The wide range of meat and dairy substitutes is of course a good thing. However, most of these meat and dairy-like products are made from soy. Soy is a very good crop from a nutritional perspective, but it’s primarily grown far away from Sweden, since soy doesn’t grow very well in our latitudes and it’s often cultivated in a manner which harms both nature and the people involved in the production.

Our Solution

Axfoundation started by looking at the most commonly used meat in Sweden, minced meat, in order to increase the consumption and cultivation of legumes, and at the same time decrease the consumption of non-sustainably produced meat. We wanted to make it easier for families to find a sustainable, tasty and nutritious alternative to minced meat for everything; sauce Bolognese, lasagna, meatballs and tacos. The idea was born to produce a mince containing Swedish legumes instead of soy.

Swedish Legume Mince - with Swedish beans instead of soy.

Swedish Legume Mince – with Swedish beans instead of soy.

Axfoundation started to test cultivating sweet lupine at Torsåker farm in 2017.

Axfoundation started to test cultivating sweet lupine at Torsåker farm in 2017.

Our Work

Axfoundation started tests, growing sweet lupine in different cultivating systems at Torsåker farm during the 2017 growing season. The result was better than expected with both a high yield and a lupine bean with high protein content.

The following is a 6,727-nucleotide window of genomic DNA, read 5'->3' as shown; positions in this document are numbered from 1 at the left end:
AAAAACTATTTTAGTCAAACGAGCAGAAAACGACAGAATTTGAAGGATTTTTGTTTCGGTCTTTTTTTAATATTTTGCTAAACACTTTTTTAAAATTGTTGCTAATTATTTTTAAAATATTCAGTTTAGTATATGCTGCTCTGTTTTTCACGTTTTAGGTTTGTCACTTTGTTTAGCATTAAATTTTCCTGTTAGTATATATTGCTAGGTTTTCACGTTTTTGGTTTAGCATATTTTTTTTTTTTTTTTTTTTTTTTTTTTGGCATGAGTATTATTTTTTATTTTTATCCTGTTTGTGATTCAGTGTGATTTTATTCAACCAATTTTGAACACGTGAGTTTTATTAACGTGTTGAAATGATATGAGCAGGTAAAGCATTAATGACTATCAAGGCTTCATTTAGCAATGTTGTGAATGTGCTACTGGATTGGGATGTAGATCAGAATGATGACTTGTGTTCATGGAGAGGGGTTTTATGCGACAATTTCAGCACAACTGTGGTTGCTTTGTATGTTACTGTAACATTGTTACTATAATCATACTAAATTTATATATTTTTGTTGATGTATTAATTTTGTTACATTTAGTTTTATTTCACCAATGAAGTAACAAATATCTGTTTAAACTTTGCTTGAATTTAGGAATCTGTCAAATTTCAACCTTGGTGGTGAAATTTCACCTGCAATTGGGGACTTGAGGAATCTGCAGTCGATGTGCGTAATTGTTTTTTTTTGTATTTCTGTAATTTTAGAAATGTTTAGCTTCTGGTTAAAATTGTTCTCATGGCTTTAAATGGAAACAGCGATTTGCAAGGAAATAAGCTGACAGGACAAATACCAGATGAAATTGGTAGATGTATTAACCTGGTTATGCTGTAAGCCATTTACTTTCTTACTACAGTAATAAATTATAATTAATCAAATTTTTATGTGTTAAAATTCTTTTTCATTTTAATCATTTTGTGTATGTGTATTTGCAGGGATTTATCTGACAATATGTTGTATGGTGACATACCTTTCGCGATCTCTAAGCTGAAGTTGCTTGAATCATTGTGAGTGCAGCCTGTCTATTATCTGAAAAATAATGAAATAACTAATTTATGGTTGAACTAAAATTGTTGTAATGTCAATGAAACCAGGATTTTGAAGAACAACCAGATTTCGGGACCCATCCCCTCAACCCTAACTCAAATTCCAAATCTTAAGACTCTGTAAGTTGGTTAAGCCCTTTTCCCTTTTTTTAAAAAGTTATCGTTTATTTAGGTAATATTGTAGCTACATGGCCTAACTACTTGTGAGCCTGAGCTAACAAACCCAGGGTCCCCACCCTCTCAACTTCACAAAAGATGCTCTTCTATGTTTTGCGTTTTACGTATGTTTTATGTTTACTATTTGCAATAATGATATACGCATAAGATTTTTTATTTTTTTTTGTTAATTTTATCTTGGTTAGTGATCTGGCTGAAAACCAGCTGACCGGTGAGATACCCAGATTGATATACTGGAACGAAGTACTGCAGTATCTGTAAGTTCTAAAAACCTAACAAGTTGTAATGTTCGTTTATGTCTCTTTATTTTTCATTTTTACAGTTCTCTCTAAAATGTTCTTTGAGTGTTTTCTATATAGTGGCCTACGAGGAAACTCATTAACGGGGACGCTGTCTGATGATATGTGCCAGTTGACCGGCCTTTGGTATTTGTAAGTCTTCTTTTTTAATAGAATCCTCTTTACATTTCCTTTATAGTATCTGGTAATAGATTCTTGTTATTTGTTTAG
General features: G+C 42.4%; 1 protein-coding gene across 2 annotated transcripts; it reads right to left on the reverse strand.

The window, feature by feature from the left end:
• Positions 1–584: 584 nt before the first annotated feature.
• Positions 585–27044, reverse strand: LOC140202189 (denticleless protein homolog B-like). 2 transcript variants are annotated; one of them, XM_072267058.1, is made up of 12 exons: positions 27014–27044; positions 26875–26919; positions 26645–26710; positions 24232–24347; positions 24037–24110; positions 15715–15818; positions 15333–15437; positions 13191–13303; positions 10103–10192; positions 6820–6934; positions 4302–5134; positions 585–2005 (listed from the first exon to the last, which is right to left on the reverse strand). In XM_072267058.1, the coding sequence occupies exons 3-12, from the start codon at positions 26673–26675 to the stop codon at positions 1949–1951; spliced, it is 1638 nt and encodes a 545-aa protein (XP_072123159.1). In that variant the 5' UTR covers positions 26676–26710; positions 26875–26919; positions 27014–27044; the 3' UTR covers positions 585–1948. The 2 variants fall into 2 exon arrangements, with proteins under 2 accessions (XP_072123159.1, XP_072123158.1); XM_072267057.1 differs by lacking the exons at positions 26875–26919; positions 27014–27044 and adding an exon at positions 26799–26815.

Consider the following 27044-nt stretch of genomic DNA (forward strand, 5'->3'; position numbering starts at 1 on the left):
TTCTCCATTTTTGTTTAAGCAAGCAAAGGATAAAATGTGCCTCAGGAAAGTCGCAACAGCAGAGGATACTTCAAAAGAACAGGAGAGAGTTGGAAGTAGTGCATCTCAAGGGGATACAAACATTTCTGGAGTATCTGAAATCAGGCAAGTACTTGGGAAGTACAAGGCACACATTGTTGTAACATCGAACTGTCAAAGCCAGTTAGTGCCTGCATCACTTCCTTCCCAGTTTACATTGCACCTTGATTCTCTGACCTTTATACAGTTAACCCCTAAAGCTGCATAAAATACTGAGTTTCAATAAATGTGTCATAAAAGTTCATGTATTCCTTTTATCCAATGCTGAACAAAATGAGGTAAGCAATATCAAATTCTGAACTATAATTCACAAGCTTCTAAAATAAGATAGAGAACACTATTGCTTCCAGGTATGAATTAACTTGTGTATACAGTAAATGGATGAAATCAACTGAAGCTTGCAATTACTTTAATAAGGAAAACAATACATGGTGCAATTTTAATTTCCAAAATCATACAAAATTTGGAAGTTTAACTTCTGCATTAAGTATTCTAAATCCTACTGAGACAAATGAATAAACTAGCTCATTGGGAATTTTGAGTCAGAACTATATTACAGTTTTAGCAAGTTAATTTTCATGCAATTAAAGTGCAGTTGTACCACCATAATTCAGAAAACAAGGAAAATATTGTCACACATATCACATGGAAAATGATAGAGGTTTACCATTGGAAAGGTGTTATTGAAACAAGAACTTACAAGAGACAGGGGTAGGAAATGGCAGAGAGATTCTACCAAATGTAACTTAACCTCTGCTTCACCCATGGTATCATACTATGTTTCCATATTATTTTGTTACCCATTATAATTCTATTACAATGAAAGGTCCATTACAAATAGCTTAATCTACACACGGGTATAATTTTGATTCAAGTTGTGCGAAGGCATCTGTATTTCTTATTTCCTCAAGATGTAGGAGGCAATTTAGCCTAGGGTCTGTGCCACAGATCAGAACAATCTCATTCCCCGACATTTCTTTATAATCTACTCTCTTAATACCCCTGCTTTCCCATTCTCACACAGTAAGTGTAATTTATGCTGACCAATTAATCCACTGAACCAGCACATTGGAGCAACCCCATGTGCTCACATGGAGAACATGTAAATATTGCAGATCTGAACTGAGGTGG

We identified and tested two more legumes, apart from the sweet lupine, that are especially interesting as food; broad beans and grey peas. The broad bean is today mainly used as animal feed, but is closely related to the fava bean which is an excellent food product. The grey pea has historically been a staple for northerners, but has been phased out as the yellow and green pea was refined and gave better yields.

The legumes that had been cultivated as a test at Torsåker farm were evaluated for taste and nutritional composition. Based on the results, we started a small-scale product development focusing on formulating a legume mince with as many uses as minced meat.

“Our ambition with Swedish Legume Mince was to contribute to an increased cultivation of legumes and a decreased consumption of non-sustainably produced meat.”